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Springfield City Council meeting: a case study


The Chamber is focused on improving the business climate at all levels of government. Much of this work is done for our members and the business community behind the scenes, but sometimes all the pieces come together and demonstrate the way local government can work when operating at its best.

The November 14 City Council meeting serves as a case study for how the influence of the business community can work in tandem with strong elected leaders taking important economic development steps to move our community forward.

One of the Chamber’s efforts was forming the Voice of Business Committee in 2010. This group of business leaders attends City Council meetings, monitors business issues and weighs in when appropriate. They have weighed in on countless business issues over the years, ensuring the business perspective is a constant part of Council discussions.

Several initiatives were up for review at the November 14 meeting that impact economic development. One was an ordinance that would allow Transportation Network Companies such as Uber and Lyft to operate in Springfield. Council unanimously passed that measure, but it did not occur without hard work and strong leadership behind the scenes.

Members of City Council, led by Mayor Pro Tem Ken McClure, worked closely with City staff, the Chamber and other stakeholders to develop an ordinance that would be fair to our existing transportation network, while allowing ridesharing companies to begin operating in Springfield. This led to a bill that garnered a tremendous amount of support from the business community. Springfield citizens, members of The Network for Young Professionals and members of the Voice of Business Committee all urged council to pass the bill and take an important step to ensure a vibrant and thriving community.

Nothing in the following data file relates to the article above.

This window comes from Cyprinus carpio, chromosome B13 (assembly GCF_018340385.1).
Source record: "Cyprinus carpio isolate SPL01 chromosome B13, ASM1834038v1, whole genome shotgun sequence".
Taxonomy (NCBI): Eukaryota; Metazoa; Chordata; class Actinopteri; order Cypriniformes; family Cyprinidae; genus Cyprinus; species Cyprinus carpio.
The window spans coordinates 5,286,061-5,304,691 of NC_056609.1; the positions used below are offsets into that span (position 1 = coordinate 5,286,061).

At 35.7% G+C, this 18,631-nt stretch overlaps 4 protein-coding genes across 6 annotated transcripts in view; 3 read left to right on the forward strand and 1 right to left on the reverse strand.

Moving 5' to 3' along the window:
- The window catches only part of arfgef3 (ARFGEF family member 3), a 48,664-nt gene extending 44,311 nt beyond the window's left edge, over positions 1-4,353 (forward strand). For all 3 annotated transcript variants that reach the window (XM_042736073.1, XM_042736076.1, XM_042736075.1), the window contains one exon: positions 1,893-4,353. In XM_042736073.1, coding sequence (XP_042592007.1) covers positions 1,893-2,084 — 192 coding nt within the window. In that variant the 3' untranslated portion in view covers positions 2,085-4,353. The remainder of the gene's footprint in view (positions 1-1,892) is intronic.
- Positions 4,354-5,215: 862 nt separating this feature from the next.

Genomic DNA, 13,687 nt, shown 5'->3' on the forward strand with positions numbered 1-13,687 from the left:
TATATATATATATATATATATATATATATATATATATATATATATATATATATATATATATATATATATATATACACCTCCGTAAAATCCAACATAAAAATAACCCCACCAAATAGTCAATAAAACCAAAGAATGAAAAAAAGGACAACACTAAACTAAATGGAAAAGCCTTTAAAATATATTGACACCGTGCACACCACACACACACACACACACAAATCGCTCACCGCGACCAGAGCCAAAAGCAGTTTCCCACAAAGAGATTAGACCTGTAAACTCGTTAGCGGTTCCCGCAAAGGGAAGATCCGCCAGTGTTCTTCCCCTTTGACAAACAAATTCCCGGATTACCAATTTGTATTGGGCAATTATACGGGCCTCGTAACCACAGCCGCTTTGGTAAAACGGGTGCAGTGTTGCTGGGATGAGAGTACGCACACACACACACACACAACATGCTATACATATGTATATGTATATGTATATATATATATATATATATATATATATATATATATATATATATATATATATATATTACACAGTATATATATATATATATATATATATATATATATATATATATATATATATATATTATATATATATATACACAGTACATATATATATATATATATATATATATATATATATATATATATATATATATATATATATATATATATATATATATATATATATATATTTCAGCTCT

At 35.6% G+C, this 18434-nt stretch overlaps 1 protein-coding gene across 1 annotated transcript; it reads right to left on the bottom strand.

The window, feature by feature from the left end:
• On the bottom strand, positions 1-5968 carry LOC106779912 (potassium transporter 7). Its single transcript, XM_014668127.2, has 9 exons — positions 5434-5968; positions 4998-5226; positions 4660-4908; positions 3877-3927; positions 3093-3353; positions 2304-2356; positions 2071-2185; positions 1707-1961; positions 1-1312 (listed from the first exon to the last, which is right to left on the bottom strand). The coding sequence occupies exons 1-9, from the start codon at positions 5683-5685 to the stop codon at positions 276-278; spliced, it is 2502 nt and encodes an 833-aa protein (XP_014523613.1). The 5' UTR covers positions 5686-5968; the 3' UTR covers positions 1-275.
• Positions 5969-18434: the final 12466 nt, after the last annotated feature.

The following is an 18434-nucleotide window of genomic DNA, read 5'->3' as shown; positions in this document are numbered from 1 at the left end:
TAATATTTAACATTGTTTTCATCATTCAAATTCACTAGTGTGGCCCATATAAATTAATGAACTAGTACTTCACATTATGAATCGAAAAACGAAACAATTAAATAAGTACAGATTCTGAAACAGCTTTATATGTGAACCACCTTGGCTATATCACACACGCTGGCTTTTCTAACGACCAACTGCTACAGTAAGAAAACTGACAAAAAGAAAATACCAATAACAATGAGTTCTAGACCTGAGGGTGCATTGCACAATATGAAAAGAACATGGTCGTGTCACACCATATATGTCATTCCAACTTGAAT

At the same meeting, Council also heard first reading on bills concerning incentives for a planned Springfield expansion by 3M Company. (Springfield 3M Manager Frederick James, pictured above, represented the company at the meeting. James also serves on the Chamber's Board of Directors.) Springfield is competing with other 3M locations for this particular expansion and the proposed incentives are a determining factor. This expansion would be a $40 million investment and create 92 new high-quality jobs with more than $5 million in payroll.

The Chamber has worked with our economic development partners for many years to secure this expansion. Members of the Chamber’s Voice of Business Community showed strong support for the 3M expansion, articulating the importance of investing in manufacturing and supporting local employers. Council sent a message that Springfield is open for business, having since passed all three measures related to the expansion, keeping Springfield in the running to secure these jobs and investment.

Also at that same meeting was a review proposed sewer rate increases to provide funding to comply with the Clean Water Act and Missouri Department of Natural Resources mandates. While no one wants to see increases, the Chamber has facilitated conversations between City staff and members of the manufacturing community who would be considered heavy users and heavily impacted by rate increases. By the time council heard the bill, the region’s largest manufacturers were already aware of the proposed increases and had a chance to assess the impact and provide feedback to City staff.

This pro-business environment on City Council is no accident. The Springfield Good Government Committee, a partnership between the Chamber and the Home Builders Association of Greater Springfield, works to recruit, endorse and support candidates who have a thoughtful and well-reasoned approach to local governance. These efforts makes a difference. Numerous members have been endorsed by Springfield Good Government Committee and clearly outlined their desire to create a culture and environment that encourages job creation, investment in the region and economic development as fundamental to the role of City government.

When local government functions at its highest levels, with private citizens and business leaders weighing in on issues that matter to them, elected officials listen and make decisions that help our community move forward. The Chamber will continue to work to connect all of these elements for the betterment of the Springfield region.

Supported by BKD CPAs & Advisors
Supported by BKD CPAs & Advisors
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